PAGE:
Lisa wants a Turbo Diary, a personal diary that shocks anyone who tries to read it besides its owner, for her birthday after seeing a commercial of it on TV. Homer and Bart go to the mall to get the diary, but the former gets sidetracked by the loads of free food samples and by the time they get to the toy store, the diaries are sold out. After seeing a personalized animated film Ned made for Rod, Homer does the same for Lisa, but when Lisa watches it, she realizes Homer knows nothing about her, upsetting her.

Feeling sad, Homer gets an idea from Moe to hire Dexter Colt, a private detective, to find out facts about Lisa. Colt spies on her and builds up information for a report, which Homer uses to bond with Lisa by playing songs she likes and going to a protest against animal testing at a research lab. When Homer goes to Colt to thank him, he gives him a bill for $1000. Homer refuses to pay and runs off as Colt swears revenge on him.

The next morning, someone has vandalized the research lab and stolen all the animals. Chief Wiggum says that, based on the clues, Lisa is the main suspect. Lisa says she is innocent and Homer knows she has been framed by Colt. They escape as fugitives in disguise. While on the run, Homer confesses about the report and Colt to Lisa, making her angry with him once more.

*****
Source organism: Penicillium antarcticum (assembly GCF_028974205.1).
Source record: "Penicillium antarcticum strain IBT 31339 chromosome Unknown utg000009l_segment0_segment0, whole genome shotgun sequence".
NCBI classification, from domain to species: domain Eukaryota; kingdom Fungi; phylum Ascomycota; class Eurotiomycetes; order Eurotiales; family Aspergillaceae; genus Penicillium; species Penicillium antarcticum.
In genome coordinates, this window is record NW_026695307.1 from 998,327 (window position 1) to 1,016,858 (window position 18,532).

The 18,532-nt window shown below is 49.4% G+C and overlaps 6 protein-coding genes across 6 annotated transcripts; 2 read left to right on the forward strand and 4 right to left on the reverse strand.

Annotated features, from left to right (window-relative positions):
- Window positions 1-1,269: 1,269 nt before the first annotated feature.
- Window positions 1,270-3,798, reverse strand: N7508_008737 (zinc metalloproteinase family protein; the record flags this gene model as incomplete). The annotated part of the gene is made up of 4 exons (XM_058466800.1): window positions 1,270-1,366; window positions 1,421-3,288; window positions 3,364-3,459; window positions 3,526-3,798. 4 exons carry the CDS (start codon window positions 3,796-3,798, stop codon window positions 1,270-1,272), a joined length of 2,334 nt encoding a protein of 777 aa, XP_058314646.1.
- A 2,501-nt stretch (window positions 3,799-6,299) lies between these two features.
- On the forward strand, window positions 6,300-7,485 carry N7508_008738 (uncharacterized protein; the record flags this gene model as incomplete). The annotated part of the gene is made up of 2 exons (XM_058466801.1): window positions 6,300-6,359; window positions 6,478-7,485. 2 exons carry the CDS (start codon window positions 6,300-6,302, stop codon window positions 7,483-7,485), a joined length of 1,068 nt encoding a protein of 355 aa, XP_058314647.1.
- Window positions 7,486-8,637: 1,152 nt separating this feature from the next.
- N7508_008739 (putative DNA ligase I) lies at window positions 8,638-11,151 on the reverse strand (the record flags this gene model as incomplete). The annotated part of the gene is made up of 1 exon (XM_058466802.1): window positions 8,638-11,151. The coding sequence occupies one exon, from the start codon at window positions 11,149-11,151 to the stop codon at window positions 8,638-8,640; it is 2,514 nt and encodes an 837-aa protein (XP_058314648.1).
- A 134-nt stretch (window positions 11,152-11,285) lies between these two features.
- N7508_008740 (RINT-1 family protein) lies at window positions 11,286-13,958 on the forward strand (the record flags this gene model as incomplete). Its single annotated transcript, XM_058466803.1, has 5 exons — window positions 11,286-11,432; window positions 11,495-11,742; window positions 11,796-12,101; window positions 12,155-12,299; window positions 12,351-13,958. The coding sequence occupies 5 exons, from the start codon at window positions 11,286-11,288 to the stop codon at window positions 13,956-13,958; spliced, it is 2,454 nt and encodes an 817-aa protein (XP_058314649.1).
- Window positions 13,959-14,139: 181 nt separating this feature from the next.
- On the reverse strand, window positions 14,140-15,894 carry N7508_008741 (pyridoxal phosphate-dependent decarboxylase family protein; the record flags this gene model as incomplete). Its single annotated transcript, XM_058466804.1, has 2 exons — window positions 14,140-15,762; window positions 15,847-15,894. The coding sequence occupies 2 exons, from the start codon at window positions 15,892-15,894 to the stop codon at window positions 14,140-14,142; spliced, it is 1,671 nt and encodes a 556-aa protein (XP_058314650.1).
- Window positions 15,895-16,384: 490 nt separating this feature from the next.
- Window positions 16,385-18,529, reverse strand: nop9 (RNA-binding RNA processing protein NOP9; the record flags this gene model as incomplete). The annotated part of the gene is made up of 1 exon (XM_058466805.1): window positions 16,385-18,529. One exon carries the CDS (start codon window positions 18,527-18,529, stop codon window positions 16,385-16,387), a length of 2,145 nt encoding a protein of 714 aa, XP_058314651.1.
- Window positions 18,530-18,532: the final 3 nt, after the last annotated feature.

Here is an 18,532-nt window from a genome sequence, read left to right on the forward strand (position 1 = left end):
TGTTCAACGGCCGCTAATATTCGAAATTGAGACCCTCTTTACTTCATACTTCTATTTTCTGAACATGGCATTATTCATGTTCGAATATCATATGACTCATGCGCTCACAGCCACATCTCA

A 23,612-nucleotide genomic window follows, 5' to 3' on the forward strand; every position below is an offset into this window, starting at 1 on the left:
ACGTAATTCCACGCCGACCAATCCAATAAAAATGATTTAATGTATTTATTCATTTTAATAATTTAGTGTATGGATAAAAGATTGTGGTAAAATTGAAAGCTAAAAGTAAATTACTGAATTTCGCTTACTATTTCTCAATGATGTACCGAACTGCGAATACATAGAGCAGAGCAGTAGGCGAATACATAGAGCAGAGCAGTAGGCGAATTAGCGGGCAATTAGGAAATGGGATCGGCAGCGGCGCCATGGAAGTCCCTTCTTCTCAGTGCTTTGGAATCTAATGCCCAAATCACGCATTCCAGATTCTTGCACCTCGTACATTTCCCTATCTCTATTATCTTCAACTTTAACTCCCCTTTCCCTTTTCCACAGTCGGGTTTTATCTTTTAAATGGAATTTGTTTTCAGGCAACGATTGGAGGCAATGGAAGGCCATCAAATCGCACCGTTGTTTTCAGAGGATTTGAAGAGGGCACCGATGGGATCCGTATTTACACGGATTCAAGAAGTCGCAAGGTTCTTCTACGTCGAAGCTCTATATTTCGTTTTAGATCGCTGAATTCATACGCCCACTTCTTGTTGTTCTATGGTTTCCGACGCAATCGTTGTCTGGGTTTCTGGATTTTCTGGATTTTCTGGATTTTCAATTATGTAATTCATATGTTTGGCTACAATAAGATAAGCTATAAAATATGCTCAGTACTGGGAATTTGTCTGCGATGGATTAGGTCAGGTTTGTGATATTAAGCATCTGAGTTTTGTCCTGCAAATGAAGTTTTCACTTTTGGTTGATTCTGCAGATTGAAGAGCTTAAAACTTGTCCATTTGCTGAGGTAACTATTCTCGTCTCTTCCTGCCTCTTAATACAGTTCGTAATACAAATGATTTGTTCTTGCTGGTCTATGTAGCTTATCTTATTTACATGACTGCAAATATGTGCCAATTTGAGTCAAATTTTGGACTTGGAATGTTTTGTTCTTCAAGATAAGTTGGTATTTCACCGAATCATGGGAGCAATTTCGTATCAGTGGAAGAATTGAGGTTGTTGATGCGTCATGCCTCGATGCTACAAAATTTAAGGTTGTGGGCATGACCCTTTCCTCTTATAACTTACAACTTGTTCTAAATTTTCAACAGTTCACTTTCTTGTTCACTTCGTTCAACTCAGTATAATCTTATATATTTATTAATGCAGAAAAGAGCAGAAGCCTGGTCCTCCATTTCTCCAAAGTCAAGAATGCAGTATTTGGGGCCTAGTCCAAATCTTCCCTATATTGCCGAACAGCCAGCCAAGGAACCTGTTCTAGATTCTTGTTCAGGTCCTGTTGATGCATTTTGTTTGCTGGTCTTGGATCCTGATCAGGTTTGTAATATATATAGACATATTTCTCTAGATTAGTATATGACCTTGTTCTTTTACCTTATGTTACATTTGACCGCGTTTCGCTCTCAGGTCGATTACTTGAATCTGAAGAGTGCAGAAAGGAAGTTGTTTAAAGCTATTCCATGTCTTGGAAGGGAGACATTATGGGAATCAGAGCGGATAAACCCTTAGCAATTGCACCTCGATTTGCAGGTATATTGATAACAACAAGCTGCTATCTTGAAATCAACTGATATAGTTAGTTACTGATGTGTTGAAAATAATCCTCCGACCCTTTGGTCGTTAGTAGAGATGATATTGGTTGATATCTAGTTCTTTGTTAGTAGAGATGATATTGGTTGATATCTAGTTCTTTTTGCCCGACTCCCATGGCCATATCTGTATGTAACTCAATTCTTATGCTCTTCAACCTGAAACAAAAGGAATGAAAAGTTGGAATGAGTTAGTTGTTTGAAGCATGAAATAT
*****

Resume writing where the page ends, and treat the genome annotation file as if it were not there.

The police track the pair to a motel, but they escape again and find themselves at a circus, where they find all the stolen animals. Colt shows up and chases Homer into a hall of mirrors. As Colt is about to kill Homer, Lisa shows up. After Homer mentions her strong sense of hearing, Lisa, impressed he actually remembered something about her, blinds Colt with the laser pointer Bart gave her for her birthday. Colt is arrested, Lisa is exonerated, and the animals are given to Cletus and his family.